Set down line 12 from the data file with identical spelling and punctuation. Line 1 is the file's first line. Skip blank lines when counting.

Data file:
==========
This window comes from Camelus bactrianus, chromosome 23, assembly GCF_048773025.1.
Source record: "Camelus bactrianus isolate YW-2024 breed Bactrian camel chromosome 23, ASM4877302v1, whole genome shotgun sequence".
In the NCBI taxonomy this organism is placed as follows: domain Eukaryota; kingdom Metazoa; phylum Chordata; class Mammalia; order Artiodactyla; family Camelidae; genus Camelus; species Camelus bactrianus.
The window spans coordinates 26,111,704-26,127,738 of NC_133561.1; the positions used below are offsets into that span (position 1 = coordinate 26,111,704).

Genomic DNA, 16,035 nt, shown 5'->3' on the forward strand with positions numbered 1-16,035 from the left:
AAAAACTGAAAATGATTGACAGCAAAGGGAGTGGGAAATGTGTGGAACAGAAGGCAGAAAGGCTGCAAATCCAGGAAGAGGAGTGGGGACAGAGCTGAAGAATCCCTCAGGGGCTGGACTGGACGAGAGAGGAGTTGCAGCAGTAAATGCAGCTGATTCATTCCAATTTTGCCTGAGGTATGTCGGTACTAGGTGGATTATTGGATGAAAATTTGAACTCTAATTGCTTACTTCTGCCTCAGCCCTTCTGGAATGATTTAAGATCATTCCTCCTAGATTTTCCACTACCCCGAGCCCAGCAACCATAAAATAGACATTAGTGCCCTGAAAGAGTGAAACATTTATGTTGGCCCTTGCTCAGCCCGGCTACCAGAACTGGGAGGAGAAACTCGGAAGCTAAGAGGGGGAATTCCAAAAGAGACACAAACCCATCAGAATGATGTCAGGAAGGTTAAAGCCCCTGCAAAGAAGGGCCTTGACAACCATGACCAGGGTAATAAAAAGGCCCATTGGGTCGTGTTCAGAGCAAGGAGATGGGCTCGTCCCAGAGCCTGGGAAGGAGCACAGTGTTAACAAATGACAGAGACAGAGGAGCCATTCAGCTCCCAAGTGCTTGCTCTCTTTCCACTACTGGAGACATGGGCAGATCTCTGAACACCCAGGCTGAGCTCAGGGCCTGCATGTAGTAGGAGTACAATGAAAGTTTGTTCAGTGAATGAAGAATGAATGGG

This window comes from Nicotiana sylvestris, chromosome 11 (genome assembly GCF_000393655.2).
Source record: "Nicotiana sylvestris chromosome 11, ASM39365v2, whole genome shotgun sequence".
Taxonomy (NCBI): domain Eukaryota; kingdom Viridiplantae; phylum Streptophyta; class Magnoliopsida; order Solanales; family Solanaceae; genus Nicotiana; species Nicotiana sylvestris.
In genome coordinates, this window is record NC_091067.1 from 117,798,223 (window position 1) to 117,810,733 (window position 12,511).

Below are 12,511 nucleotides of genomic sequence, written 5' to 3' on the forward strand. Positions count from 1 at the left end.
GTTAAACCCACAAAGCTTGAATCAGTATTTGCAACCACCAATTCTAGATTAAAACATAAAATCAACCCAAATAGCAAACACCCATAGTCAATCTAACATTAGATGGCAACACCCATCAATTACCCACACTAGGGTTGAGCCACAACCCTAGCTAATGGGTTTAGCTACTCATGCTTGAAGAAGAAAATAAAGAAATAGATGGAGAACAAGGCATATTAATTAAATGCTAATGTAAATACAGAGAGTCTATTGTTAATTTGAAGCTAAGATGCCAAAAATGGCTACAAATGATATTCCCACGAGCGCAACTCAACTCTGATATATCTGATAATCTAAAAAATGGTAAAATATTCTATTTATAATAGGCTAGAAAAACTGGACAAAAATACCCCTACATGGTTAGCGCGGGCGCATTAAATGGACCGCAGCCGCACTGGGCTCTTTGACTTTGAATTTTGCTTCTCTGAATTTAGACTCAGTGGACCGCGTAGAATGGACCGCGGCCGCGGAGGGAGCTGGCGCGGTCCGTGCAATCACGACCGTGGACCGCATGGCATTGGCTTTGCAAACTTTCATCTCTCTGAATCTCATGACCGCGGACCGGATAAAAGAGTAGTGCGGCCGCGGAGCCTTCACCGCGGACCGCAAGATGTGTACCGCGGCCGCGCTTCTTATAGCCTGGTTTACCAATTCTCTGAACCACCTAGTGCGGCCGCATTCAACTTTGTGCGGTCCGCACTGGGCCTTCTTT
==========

GTTAAACCCACAAAGCTTGAATCAGTATTTGCAACCACCAATTCTAGATTAAAACATAAAATCAACCCAAATAGCAAACACCCATAGTCAATCTAACATTAGATGGCAACACCCATCAATTACCCACACTAGGGTTGAGCCACAACCCTAGCTAATGGGTTTAGCTACTCATGCTTGAAGAAGAAAATAAAGAAATAGATGGAGAACAAGGCATATTAATTAAATGCTAATGTAAATACAGAGAGTCTATTGTTAATTTGAAGCTAAGATGCCAAAAATGGCTACAAATGATATTCCCACGAGCGCAACTCAACTCTGATATATCTGATAATCTAAAAAATGGTAAAATATTCTATTTATAATAGGCTAGAAAAACTGGACAAAAATACCCCTACATGGTTAGCGCGGGCGCATTAAATGGACCGCAGCCGCACTGGGCTCTTTGACTTTGAATTTTGCTTCTCTGAATTTAGACTCAGTGGACCGCGTAGAATGGACCGCGGCCGCGGAGGGAGCTGGCGCGGTCCGTGCAATCACGACCGTGGACCGCATGGCATTGGCTTTGCAAACTTTCATCTCTCTGAATCTCATGACCGCGGACCGGATAAAAGAGTAGTGCGGCCGCGGAGCCTTCACCGCGGACCGCAAGATGTGTACCGCGGCCGCGCTTCTTATAGCCTGGTTTACCAATTCTCTGAACCACCTAGTGCGGCCGCATTCAACTTTGTGCGGTCCGCACTGGGCCTTCTTT